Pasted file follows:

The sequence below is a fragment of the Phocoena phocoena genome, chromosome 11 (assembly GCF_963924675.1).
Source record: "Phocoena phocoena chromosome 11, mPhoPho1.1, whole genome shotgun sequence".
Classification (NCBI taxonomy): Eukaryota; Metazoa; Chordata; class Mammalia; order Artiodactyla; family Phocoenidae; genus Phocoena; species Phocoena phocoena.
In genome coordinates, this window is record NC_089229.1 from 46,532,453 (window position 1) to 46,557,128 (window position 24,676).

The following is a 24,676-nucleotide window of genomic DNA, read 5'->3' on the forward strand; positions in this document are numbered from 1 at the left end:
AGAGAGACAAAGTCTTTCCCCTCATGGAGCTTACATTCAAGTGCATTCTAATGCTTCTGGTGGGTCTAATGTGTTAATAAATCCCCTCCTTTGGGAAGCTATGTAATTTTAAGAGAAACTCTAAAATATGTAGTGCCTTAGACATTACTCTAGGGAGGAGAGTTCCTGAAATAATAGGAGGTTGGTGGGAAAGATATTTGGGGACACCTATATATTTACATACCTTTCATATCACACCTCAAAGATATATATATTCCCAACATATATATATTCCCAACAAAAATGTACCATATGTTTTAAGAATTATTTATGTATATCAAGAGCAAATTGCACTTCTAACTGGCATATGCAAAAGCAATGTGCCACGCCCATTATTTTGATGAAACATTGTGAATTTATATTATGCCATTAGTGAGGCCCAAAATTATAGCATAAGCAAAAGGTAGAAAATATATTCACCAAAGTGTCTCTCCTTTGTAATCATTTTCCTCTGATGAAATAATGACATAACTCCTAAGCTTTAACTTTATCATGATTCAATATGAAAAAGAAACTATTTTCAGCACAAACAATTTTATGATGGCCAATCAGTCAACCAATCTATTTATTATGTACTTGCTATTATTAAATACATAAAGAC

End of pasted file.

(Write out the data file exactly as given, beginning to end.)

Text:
The sequence below is a fragment of the Phocoena phocoena genome, chromosome 11 (assembly GCF_963924675.1).
Source record: "Phocoena phocoena chromosome 11, mPhoPho1.1, whole genome shotgun sequence".
Classification (NCBI taxonomy): Eukaryota; Metazoa; Chordata; class Mammalia; order Artiodactyla; family Phocoenidae; genus Phocoena; species Phocoena phocoena.
In genome coordinates, this window is record NC_089229.1 from 46,532,453 (window position 1) to 46,557,128 (window position 24,676).

The following is a 24,676-nucleotide window of genomic DNA, read 5'->3' on the forward strand; positions in this document are numbered from 1 at the left end:
AGAGAGACAAAGTCTTTCCCCTCATGGAGCTTACATTCAAGTGCATTCTAATGCTTCTGGTGGGTCTAATGTGTTAATAAATCCCCTCCTTTGGGAAGCTATGTAATTTTAAGAGAAACTCTAAAATATGTAGTGCCTTAGACATTACTCTAGGGAGGAGAGTTCCTGAAATAATAGGAGGTTGGTGGGAAAGATATTTGGGGACACCTATATATTTACATACCTTTCATATCACACCTCAAAGATATATATATTCCCAACATATATATATTCCCAACAAAAATGTACCATATGTTTTAAGAATTATTTATGTATATCAAGAGCAAATTGCACTTCTAACTGGCATATGCAAAAGCAATGTGCCACGCCCATTATTTTGATGAAACATTGTGAATTTATATTATGCCATTAGTGAGGCCCAAAATTATAGCATAAGCAAAAGGTAGAAAATATATTCACCAAAGTGTCTCTCCTTTGTAATCATTTTCCTCTGATGAAATAATGACATAACTCCTAAGCTTTAACTTTATCATGATTCAATATGAAAAAGAAACTATTTTCAGCACAAACAATTTTATGATGGCCAATCAGTCAACCAATCTATTTATTATGTACTTGCTATTATTAAATACATAAAGAC